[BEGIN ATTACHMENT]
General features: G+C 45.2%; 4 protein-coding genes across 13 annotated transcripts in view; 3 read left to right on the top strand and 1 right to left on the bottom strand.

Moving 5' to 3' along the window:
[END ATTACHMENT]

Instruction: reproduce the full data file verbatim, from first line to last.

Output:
General features: G+C 45.2%; 4 protein-coding genes across 13 annotated transcripts in view; 3 read left to right on the top strand and 1 right to left on the bottom strand.

Moving 5' to 3' along the window: